And so, the battles raged on. Every day brought new traumatic experiences to test Fighter Command and its personnel. Our pilots were fighting gallantly while the hard pressed groundcrew were nursing ailing aeroplanes until midnight and sometimes beyond. Everyone worked as a team, men and machines, flesh and steel.

By the time Hitler's Luftwaffe had turned from bombing the aerodromes to bombing London and other towns and cities, Hawkinge had its own fighter reconnaissance squadron in residence. This was originally known as No.421 Flight, later becoming No.91 (Nigerian) Squadron, better known as the 'Jim Crow' Squadron. The pilots were a mixture of nationalities. There were French, Belgian, American and Canadian amongst their ranks. They became famous for their particular methods of attacking just about every sort of enemy target, including shipping and Luftwaffe airfields close to the English Channel.

Towards the end of 1941 No.277 (Air Sea Rescue) Squadron, flying Lysander, Defiant and the amphibious Walrus, took up their base at Hawkinge. They scoured the English Channel from one end to the other picking up 'ditched' airmen, both German and English, and later on American bomber crews. Because of the daring 'Jim Crow' attacks the Germans retaliated with sporadic fighter-bomber raids on Hawkinge. The Messerschmitt Bf 109s usually arrived over the airfield at midday, dropping their single high explosive bomb amongst the station buildings and shooting up the dispersed Spitfires. They usually operated either singly or in pairs. Flying at sea level they were undetected by our radar units which resulted in the surprise attacks. Airmen were often caught out in the open before they could dive for cover.

From 1942, through to 1943, the aerodrome became a 'Jump-off' airfield for numerous intruder missions, for it was now the RAF's turn to blast the German airfields, fuel dumps, harbour installations, railways, roads and all lines of communications.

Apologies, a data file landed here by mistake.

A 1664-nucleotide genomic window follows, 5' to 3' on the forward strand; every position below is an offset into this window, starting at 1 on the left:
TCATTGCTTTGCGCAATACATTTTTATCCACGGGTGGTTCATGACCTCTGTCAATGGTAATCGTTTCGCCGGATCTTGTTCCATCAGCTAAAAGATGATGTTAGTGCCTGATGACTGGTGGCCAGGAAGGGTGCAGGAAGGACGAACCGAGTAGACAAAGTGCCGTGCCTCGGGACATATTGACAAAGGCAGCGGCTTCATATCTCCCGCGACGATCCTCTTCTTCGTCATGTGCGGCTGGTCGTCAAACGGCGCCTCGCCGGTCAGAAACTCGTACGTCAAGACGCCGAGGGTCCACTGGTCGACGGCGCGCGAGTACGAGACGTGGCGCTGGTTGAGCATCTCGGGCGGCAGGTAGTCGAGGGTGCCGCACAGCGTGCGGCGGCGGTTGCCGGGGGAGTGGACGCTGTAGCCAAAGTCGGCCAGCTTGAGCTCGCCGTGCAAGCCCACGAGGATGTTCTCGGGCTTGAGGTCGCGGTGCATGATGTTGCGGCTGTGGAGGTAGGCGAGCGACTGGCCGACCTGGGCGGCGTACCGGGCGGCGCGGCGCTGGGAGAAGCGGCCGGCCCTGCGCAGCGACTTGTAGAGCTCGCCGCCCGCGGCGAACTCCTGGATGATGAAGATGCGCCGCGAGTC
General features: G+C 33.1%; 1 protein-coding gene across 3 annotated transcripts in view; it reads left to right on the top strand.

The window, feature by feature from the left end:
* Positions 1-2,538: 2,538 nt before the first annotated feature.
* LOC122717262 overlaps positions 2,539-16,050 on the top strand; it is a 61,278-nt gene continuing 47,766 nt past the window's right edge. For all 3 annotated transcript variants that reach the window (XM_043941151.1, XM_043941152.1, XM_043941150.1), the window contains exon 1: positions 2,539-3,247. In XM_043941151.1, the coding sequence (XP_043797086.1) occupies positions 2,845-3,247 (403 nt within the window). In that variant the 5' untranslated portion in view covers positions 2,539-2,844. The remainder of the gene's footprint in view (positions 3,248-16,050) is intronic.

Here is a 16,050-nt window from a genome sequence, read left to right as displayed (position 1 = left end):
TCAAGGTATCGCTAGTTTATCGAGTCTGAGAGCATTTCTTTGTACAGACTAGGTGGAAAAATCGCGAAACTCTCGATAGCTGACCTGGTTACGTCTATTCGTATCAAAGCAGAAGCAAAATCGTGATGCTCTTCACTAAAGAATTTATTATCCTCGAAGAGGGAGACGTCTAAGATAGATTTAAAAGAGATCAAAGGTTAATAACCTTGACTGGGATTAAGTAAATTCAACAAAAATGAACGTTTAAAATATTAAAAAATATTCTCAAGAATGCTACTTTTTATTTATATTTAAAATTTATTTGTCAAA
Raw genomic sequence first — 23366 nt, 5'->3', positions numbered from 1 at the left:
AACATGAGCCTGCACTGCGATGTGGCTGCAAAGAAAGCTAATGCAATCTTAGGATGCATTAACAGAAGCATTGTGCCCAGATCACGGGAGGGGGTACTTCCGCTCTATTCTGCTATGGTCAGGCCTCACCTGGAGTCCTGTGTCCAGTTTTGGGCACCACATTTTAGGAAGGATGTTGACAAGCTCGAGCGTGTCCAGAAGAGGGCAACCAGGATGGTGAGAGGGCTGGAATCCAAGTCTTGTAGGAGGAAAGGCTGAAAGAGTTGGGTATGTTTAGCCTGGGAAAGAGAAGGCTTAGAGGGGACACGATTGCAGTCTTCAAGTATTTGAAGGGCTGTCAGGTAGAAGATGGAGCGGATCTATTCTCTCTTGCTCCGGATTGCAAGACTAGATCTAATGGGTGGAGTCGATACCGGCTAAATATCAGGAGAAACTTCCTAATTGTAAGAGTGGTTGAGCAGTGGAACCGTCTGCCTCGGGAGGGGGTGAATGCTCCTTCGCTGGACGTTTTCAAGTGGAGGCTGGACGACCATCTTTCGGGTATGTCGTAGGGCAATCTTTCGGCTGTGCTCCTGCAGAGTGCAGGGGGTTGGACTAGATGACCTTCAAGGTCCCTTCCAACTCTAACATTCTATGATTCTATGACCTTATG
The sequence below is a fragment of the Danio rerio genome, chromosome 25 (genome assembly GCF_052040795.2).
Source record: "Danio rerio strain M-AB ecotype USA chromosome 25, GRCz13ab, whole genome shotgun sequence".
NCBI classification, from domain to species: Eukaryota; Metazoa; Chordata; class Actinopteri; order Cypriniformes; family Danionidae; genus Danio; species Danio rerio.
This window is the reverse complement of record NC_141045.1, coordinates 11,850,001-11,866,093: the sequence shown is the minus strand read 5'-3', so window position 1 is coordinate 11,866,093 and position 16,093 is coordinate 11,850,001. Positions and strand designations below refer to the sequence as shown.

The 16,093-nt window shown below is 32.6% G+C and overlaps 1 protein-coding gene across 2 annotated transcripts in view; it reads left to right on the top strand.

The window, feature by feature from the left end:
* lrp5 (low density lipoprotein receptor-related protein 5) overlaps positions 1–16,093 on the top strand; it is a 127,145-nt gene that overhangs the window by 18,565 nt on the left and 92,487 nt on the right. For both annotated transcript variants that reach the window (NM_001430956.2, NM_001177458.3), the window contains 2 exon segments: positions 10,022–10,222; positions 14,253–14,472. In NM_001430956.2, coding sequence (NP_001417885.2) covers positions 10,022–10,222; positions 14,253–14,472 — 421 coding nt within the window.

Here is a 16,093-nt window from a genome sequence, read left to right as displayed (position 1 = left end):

In the autumn of 1943 the 'Jim Crow' squadron left. They had achieved many distinctions, not least the formidable array of pilot decorations. They had gained many 'kills' and lost some very good pilots. The unit was regarded as outstanding. Squadron personalities included the Frenchman 'Moses' Demozay, Jean Maridor and De Moline, the South African 'Chris' Le Roux, the New Zealanders Spurdle and Pannel, and the Americans 'Art' Donahue and Young.

By 1944, the airfield had been host to many fighter squadrons of different nationalities such as Czech, Dutch, Belgian, Canadian and Australian. They all flew on bomber escorts, reconnaissance and intruder missions and, by July that year, they were knocking the dreaded 'Doodlebugs' out of the skies over Kent. It is interesting to record that of all the aircraft to fly from RAF Hawkinge during the Second World War the Spitfire,that graceful fighter which has become a legend in the Royal Air Force history, remained dominant throughout.

When the Jet age was upon us with the development of the Gloster Meteor, this old grass airfield became obsolete almost overnight.

And so, after hostilities with Germany ceased, the aerodrome changed from a thriving Fighter Station to a home for the WAAF Technical Training Depot. In December 1955, the Home Gliding Centre was set up at the aerodrome to train ATC cadets who arrived for one week courses under the expert guidance of RAF pilots and civilian instructors. The Women's Royal Air Force, as they later became known, were still using the buildings when the aerodrome finally closed on 8th December 1961. By 1964 the Ministry of Defence could find no further use for RAF Hawkinge and it was offered for sale by auction on 9th July.

Seven years later, in June 1968, Harry Saltzman arrived with his entourage to transform the old aerodrome back into its former wartime glory, to produce scenes for the classic motion film 'Battle of Britain.'

Now if you ever visit the Museum and stand within its grounds on the site of the former airfield, you will almost certainly sense its history. It doesn't require much imagination to conjure up a picture in your mind of the Hurricanes and Spitfires and their pilots who were revered and respected for their individual gallantry. If you listen hard enough, you can hear the crackle of a Merlin exhaust and the voices of the airmen still haunting this former airfield. Hawkinge achieved immortal fame and earned the gratitude of a nation at war and this is why it was critical that we created the Museum's home here, amongst some of its original wartime buildings.

(Based on the book" Airfields of the Battle of Britain – Hawkinge" by Roy Humphreys)